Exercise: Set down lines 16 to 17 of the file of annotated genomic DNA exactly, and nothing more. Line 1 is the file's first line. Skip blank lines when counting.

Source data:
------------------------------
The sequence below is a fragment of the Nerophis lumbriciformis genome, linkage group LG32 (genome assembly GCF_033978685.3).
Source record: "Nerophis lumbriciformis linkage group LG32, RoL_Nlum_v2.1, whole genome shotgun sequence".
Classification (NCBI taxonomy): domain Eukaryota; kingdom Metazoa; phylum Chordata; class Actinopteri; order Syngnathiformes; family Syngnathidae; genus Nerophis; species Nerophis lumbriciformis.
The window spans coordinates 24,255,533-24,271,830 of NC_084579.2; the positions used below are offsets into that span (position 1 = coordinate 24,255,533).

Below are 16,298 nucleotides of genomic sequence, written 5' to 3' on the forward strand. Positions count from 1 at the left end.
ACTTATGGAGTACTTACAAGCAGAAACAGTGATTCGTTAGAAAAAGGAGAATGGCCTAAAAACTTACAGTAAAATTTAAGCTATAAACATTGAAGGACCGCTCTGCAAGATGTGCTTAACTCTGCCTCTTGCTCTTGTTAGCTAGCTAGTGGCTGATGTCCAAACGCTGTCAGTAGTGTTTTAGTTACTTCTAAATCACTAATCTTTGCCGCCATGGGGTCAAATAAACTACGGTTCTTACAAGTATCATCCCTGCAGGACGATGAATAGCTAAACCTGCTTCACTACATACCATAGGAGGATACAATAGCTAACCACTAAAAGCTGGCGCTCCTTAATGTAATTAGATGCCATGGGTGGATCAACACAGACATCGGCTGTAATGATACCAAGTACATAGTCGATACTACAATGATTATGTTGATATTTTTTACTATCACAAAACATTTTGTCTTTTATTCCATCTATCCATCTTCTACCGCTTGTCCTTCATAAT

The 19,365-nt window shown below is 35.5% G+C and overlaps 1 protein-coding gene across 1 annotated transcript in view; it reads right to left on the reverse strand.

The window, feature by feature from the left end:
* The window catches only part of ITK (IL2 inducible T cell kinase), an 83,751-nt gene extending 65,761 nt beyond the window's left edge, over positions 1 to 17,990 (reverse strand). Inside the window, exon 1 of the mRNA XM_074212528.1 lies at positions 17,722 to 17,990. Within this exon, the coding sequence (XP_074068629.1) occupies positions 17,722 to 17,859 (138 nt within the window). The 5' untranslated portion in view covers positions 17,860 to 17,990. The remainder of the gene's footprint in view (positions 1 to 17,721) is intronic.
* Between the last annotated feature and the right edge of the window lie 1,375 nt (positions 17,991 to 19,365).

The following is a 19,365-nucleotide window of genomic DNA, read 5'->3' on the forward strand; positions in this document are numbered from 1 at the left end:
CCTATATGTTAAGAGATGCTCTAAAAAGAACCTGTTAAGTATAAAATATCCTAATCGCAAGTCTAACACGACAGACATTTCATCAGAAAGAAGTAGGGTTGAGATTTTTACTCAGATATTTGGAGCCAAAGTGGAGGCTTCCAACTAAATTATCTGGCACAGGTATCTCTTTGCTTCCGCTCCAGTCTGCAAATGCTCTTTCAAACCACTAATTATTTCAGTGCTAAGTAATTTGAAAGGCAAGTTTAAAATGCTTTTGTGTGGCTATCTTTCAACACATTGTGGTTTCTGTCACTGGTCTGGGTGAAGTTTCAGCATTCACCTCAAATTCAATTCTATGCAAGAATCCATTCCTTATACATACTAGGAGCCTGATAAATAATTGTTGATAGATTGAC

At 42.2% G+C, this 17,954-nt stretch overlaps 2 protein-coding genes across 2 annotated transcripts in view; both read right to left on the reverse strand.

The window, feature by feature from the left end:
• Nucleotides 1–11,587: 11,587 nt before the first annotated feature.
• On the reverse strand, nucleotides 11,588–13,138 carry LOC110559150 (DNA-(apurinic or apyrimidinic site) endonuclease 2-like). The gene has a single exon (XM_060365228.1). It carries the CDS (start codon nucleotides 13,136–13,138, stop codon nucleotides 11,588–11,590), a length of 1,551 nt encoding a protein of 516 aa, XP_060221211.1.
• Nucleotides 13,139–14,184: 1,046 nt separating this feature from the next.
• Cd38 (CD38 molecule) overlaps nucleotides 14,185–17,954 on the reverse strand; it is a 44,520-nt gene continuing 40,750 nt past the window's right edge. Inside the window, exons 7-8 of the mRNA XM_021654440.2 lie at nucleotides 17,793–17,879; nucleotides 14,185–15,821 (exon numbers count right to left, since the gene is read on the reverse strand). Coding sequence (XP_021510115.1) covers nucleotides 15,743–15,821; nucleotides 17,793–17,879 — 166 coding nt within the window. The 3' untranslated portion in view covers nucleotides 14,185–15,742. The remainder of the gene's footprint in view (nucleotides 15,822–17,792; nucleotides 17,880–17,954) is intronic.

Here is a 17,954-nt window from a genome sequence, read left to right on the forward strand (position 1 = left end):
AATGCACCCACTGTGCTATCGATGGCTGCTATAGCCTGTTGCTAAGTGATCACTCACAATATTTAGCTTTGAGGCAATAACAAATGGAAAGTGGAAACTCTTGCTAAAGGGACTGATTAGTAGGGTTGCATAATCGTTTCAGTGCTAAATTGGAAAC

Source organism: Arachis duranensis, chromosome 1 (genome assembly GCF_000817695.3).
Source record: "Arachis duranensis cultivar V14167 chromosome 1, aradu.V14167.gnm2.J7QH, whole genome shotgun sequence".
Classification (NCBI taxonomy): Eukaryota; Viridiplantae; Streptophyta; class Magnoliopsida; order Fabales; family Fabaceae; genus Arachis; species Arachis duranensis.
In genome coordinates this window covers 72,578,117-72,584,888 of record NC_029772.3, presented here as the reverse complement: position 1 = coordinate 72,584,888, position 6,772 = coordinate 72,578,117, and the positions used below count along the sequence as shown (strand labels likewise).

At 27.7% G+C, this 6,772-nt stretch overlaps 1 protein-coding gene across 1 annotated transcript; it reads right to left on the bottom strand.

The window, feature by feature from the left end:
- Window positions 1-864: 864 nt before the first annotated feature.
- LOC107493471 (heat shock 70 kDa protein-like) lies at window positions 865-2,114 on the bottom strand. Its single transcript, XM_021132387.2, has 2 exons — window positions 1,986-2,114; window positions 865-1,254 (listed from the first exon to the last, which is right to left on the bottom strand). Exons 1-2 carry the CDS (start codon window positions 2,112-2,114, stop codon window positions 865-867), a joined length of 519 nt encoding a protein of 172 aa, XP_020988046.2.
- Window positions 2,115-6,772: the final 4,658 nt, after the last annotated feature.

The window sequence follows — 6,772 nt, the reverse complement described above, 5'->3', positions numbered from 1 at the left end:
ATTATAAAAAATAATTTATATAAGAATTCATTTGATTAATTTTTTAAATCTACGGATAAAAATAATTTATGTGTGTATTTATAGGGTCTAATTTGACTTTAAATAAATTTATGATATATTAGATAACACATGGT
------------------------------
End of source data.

• On the reverse strand, nucleotides 11,588–13,138 carry LOC110559150 (DNA-(apurinic or apyrimidinic site) endonuclease 2-like). The gene has a single exon (XM_060365228.1). It carries the CDS (start codon nucleotides 13,136–13,138, stop codon nucleotides 11,588–11,590), a length of 1,551 nt encoding a protein of 516 aa, XP_060221211.1.
• Nucleotides 13,139–14,184: 1,046 nt separating this feature from the next.